Something for the children of the Holocaust and the Nakba Something inescapable is lost— lost like a pale vapor curling up into shafts of moonlight, vanishing in a gust of wind toward an expanse of stars immeasurable and void. Something uncapturable is gone— gone with the spent leaves and illuminations of autumn, scattered into a haze with the faint rustle of parched grass and remembrance. Something unforgettable is past— blown from a glimmer into nothingness, or less, which finality has swept into a corner ... where it lies in dust and cobwebs and silence. Styx Black waters—deep and dark and still. All men have passed this way, or will. Spring Was Delayed Winter came early: the driving snows, the delicate frosts that crystallize all we forget or refuse to know, all we regret that makes us wise. Spring was delayed: the nubile rose, the tentative sun, the wind’s soft sighs, all we omit or refuse to show, whatever we shield behind guarded eyes. Infinity for Beth Have you tasted the bitterness of tears of despair? Have you watched the sun sink through such pale, balmless air that your soul sought its shell like a crab on a beach, then scuttled inside to be safe, out of reach? Might I lift you tonight from earth’s wreckage and damage on these waves gently rising to pay the moon homage? Or better, perhaps, let me say that I, too, have dreamed of infinity . . . windswept and blue. Hearthside “When you are old and grey and full of sleep...” — W. B. Yeats For all that we professed of love, we knew this night would come, that we would bend alone to tend wan fires’ dimming bars—the moan of wind cruel as the Trumpet, gelid dew an eerie presence on encrusted logs we hoard like jewels, embrittled so ourselves. The books that line these close, familiar shelves loom down like dreary chaperones. Wild dogs, too old for mates, cringe furtive in the park, as, toothless now, I frame this parchment kiss. I do not know the words for easy bliss and so my shriveled fingers clutch this stark, long-unenamored pen and will it: Move. I loved you more than words, so let words prove. Love Has a Southern Flavor Love has a Southern flavor: honeydew, ripe cantaloupe, the honeysuckle’s spout we tilt to basking faces to breathe out the ordinary, and inhale perfume ... Love’s Dixieland-rambunctious: tangled vines, wild clematis, the gold-brocaded leaves that will not keep their order in the trees, unmentionables that peek from dancing lines ... Love cannot be contained, like Southern nights: the constellations’ dying mysteries, the fireflies that hum to light, each tree’s resplendent autumn cape, a genteel sight ... Love also is as wild, as sprawling-sweet, as decadent as the wet leaves at our feet. Remembering Not to Call a villanelle permitting mourning, for my mother, Christine Ena Burch The hardest thing of all, after telling her everything, is remembering not to call. Now the phone hanging on the wall will never announce her ring: the hardest thing of all for children, however tall. And the hardest thing this spring will be remembering not to call the one who was everything. That the songbirds will nevermore sing is the hardest thing of all for those who once listened, in thrall, and welcomed the message they bring, since they won’t remember to call. And the hardest thing this fall will be a number with no one to ring. No, the hardest thing of all is remembering not to call. Sunset for my grandfather, George Edwin Hurt Sr. Between the prophecies of morning and twilight’s revelations of wonder, the sky is ripped asunder. The moon lurks in the clouds, waiting, as if to plunder the dusk of its lilac iridescence, and in the bright-tentacled sunset we imagine a presence full of the fury of lost innocence. What we find within strange whorls of drifting flame, brief patterns mauling winds deform and maim, we recognize at once, but cannot name.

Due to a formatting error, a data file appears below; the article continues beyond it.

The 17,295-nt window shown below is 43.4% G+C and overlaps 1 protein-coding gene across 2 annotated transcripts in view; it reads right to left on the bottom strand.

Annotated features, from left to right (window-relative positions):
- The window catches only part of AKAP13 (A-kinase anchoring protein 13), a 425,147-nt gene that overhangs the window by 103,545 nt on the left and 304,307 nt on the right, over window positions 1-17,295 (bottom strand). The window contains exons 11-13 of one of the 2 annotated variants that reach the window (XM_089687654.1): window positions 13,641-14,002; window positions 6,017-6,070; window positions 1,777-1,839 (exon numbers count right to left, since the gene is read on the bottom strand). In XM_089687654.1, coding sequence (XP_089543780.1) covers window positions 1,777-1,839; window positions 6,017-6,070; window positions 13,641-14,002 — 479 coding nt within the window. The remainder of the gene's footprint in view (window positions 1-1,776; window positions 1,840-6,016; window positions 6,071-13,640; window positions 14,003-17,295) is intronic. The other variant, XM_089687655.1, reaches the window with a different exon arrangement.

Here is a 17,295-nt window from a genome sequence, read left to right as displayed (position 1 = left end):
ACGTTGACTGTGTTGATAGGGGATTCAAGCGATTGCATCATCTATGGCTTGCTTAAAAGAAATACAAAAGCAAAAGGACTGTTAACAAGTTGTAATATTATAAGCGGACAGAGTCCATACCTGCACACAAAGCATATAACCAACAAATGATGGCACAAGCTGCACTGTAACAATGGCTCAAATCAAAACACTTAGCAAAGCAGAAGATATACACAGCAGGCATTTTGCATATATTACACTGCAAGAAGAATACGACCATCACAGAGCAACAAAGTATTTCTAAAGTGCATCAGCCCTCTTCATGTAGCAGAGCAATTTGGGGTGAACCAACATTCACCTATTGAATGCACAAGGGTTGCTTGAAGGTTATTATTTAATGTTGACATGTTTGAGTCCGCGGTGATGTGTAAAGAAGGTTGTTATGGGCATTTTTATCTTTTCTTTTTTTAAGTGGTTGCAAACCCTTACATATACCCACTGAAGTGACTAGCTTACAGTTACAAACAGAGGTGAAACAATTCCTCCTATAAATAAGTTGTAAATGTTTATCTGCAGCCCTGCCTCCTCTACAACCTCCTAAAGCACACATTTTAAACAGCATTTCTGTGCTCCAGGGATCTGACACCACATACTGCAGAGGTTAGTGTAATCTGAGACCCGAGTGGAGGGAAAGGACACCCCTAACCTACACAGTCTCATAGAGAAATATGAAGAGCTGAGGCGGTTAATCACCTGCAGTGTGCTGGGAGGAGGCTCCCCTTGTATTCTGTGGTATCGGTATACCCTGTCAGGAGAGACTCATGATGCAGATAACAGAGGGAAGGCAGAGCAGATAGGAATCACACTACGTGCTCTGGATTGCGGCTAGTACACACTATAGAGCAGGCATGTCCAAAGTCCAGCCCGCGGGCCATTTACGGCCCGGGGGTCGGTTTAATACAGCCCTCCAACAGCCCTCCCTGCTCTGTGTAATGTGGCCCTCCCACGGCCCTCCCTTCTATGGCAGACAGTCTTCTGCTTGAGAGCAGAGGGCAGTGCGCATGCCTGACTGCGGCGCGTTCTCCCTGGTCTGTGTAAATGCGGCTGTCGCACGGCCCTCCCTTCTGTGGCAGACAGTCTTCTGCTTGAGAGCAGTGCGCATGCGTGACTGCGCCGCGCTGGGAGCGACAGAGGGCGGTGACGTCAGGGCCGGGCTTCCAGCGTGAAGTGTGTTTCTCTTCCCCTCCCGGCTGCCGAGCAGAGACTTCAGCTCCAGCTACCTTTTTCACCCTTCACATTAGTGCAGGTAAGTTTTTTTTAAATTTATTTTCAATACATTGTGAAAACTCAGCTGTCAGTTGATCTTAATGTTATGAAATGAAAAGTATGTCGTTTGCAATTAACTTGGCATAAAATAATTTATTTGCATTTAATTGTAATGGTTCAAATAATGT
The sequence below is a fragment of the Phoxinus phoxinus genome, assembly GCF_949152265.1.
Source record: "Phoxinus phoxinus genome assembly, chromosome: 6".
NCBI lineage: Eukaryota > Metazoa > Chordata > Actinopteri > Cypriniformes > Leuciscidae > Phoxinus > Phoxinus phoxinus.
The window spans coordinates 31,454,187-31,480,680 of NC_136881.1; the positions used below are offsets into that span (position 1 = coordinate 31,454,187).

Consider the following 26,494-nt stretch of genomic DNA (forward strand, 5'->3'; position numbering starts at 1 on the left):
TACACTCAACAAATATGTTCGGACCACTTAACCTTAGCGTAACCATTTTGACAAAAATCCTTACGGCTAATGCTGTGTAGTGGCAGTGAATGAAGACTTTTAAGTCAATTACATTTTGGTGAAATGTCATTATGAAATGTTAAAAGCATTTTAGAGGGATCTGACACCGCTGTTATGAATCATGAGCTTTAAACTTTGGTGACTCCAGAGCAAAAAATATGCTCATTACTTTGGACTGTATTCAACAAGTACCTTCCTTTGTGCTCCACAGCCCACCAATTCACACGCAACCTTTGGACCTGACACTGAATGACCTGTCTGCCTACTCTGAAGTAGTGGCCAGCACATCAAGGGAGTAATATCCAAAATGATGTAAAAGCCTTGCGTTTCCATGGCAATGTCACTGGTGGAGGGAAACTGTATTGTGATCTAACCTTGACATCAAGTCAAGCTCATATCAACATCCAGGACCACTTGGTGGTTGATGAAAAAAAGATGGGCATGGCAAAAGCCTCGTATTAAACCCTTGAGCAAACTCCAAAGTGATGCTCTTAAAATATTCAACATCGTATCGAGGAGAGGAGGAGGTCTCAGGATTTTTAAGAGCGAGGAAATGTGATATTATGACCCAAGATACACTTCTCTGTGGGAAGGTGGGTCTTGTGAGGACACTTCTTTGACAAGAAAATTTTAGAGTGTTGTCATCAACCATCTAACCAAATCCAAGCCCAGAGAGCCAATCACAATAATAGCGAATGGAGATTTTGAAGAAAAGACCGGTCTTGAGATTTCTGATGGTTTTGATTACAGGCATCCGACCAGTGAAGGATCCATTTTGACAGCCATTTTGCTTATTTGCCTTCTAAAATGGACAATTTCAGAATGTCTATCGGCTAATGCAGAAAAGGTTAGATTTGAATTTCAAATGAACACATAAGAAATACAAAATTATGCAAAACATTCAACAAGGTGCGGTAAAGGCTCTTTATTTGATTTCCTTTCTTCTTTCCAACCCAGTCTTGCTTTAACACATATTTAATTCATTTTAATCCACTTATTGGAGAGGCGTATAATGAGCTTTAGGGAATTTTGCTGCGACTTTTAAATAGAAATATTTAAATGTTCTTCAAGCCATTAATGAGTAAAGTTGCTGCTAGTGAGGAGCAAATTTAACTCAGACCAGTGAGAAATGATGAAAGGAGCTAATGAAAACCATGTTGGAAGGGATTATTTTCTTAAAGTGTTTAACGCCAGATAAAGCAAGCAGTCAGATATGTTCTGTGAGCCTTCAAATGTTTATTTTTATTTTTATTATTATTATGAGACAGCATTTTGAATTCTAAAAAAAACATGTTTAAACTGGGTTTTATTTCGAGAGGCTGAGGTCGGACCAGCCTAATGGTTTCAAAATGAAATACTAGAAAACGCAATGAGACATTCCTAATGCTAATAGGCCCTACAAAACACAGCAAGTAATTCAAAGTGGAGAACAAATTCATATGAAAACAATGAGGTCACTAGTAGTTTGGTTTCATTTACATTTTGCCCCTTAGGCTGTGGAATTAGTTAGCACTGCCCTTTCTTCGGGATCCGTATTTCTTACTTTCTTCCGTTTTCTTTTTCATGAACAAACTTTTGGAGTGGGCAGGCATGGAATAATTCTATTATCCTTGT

Michael R. Burch is an American poet who lives in Nashville, Tennessee with his wife Beth and two incredibly spoiled puppies. He has over 6,000 publications, including poems that have gone viral. His poems, translations, essays, articles, letters, epigrams, jokes and puns have been published by TIME, USA Today, BBC Radio 3, Writer’s Digest–The Year’s Best Writing and hundreds of literary journals. His poetry has been translated into 14 languages, taught in high schools and colleges, and set to music by 23 composers, including two potential operas if the money ever materializes. He also edits www.thehypertexts.com, has served as editor of international poetry and translations for Better Than Starbucks, is on the board of Borderless Journal, an international literary journal, and has judged a number of poetry contests over the years.